Dividend Yield vs. Dividend Growth
When I first started learning about stocks I was drawn towards investing in companies that pay dividends. As I researched more about dividend stocks I wondered why anyone would invest in a stock that paid a lower dividend yield than their competitor. I clearly did not understand dividend yield vs. dividend growth.
High Dividend Yield
I began identifying high dividend yield stocks and even gravitated towards the Dogs of the TSX approach to investing. This is where you purchase the 10 stocks in the S&P/TSX 60 with the highest dividend yield, hold them for a year, and then replace them with the new list of 10 high yielding stocks.
This strategy was a variation of the Dogs of the Dow approach that was invented by the U.S. stockbroker Michael O’Higgins, and it has performed quite well over the last few decades. The problem I had with the strategy is that I didn’t want the constant turnover in my investment portfolio; I wanted something I could hold for the long term.
The other issue with investing in companies with a high dividend yield is trying to determine if the dividend is at risk of being cut or eliminated. High dividend yielding stocks have often been beat-up due to poor earnings or a change in their business, hence the name “dogs of the TSX”. A company like Yellow Media has an extremely high dividend yield, but it will be nearly impossible for them to sustain their dividend while earnings continue to fall.
High Dividend Growth
So if high yield alone is not a good enough measure to determine which dividend stocks to own, what else can investors look at? Dividend growth investors are looking for stocks that can consistently raise their dividends over time. There are a few ways that investors can use to determine the best dividend growth stock.
- Dividend Aristocrats – Stocks that have increased their cash dividends every year for the past 5 years are considered to be dividend aristocrats. The Claymore Dividend ETF (TSX: CDZ) tracks this index, so a good starting point to find dividend growth would be to research their individual holdings.
- Average Dividend Growth Rate – Some stocks don’t raise their dividends every year but can still be considered dividend growth stocks due to a high dividend growth rate over a longer period of time. For example, the Canadian banks did not raise their dividends for a few years during the global economic crisis, but their 5 year average dividend growth rates were still respectable.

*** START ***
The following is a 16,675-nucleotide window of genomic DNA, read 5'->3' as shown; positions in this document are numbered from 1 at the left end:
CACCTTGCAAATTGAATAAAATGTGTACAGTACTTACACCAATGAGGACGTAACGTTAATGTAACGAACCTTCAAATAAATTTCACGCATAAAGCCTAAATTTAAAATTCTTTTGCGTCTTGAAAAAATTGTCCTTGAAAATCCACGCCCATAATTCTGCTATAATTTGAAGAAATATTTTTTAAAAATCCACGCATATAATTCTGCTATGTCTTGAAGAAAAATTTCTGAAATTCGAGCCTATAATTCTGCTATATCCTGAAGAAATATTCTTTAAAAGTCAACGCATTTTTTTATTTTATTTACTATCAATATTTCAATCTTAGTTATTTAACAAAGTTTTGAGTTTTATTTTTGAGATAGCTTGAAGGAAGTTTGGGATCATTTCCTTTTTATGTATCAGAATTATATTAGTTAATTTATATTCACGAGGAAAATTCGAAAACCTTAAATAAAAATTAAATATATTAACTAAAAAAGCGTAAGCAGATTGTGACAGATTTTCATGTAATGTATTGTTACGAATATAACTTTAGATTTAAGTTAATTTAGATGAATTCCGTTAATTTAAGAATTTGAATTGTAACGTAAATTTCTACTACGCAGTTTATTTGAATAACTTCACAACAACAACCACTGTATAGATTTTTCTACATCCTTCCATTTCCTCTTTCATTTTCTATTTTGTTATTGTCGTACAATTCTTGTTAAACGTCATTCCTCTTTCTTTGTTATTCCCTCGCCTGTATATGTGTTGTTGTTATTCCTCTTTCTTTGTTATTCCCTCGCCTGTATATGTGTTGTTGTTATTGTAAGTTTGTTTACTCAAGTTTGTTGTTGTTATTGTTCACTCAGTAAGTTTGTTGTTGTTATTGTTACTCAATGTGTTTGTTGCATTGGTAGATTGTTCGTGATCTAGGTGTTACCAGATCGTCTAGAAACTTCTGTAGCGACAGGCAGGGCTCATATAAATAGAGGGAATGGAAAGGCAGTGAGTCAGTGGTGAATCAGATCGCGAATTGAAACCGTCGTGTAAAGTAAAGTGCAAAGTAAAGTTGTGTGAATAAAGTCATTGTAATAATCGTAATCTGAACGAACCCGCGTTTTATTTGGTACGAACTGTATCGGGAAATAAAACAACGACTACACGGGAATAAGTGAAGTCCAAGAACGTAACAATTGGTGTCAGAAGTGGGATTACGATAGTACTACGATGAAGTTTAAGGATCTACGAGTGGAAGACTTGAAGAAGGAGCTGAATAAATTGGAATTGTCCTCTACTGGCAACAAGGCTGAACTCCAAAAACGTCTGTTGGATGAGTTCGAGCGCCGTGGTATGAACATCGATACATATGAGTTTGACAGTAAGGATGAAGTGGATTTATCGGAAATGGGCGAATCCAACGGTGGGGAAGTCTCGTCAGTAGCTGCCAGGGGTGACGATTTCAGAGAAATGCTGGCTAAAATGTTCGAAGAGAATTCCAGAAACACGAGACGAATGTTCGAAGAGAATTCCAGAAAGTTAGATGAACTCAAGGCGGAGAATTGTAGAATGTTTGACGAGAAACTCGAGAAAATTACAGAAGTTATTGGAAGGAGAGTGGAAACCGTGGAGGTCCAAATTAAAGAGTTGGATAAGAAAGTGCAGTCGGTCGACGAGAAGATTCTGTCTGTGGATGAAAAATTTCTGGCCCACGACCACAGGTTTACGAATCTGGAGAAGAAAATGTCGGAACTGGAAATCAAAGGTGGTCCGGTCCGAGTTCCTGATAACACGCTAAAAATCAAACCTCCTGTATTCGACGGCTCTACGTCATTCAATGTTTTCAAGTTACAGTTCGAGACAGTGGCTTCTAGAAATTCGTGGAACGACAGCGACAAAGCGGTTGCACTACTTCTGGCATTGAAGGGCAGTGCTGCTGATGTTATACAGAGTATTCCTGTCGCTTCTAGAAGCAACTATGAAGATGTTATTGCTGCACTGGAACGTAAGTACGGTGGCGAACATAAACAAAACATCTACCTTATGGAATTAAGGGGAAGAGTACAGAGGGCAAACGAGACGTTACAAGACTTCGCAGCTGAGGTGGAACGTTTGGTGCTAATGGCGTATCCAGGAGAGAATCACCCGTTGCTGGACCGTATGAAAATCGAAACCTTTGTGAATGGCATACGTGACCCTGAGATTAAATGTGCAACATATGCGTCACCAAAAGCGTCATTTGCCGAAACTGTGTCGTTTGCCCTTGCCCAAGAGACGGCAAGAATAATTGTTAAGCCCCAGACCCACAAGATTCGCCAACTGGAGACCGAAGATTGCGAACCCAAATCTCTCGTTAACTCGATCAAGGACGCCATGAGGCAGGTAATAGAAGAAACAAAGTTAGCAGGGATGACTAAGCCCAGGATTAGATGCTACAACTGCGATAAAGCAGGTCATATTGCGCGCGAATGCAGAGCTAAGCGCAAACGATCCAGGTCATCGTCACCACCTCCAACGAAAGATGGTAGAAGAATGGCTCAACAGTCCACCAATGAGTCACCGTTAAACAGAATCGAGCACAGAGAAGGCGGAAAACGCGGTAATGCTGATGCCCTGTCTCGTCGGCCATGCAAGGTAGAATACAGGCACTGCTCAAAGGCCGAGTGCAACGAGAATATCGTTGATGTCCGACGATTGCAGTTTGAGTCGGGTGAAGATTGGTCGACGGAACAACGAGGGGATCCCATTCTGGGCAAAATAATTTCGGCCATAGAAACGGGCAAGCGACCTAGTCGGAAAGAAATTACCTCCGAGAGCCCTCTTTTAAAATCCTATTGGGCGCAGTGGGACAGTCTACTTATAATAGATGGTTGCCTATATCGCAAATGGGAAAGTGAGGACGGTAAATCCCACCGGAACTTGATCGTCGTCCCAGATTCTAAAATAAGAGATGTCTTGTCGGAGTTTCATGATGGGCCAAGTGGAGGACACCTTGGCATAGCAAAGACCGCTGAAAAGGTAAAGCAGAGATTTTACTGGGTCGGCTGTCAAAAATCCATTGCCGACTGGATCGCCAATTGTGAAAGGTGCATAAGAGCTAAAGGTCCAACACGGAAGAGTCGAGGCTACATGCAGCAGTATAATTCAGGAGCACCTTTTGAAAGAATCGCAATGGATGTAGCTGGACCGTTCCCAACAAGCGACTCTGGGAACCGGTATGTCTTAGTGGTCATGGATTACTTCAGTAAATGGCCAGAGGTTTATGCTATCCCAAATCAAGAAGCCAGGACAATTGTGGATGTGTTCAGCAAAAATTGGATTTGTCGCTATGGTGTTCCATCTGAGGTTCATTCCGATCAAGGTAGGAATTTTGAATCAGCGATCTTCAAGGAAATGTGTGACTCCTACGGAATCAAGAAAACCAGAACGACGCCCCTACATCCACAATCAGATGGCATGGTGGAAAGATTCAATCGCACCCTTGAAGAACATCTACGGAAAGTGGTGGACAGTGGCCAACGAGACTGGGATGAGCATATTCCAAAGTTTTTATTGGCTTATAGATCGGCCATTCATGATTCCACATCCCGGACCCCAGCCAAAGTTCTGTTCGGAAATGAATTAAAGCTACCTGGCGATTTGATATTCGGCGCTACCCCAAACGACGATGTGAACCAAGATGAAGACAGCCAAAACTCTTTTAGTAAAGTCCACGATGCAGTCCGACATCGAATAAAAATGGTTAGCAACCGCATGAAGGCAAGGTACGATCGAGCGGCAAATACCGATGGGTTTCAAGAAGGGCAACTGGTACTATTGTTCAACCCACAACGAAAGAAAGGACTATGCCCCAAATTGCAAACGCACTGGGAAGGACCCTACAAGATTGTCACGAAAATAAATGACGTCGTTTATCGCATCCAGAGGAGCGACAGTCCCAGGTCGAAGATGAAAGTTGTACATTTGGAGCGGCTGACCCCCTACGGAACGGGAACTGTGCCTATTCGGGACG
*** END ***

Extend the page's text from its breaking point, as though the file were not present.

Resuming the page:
- Low Yield, High Growth – The stocks that often get ignored by dividend growth investors are the low yield, high dividend growth stocks. Stocks like Shoppers Drug Mart (TSX: SC) have a low initial yield of 2.4%, but their average dividend growth rate is over 17% per year over the last 5 years. Similarly, CN Rail (TSX: CNR) has a current dividend yield of 1.6%, but boasts an impressive 16% average dividend growth rate over the last 5 years and has increased their dividend for 14 consecutive years.
It’s important for dividend investors to remember that the search for yield does not simply mean chasing the highest yield in the market. Often times there are warning signs that accompany stocks with high yields and unsustainable dividend payout ratios.
Broaden your scope of research to include stocks with a high dividend growth rate. Even though their initial yield may be lower, they tend to be above average companies that deliver above average returns over time. This keeps the stock price high and the current dividend yield low; meanwhile you collect the growing dividends while increasing the return on your initial investment.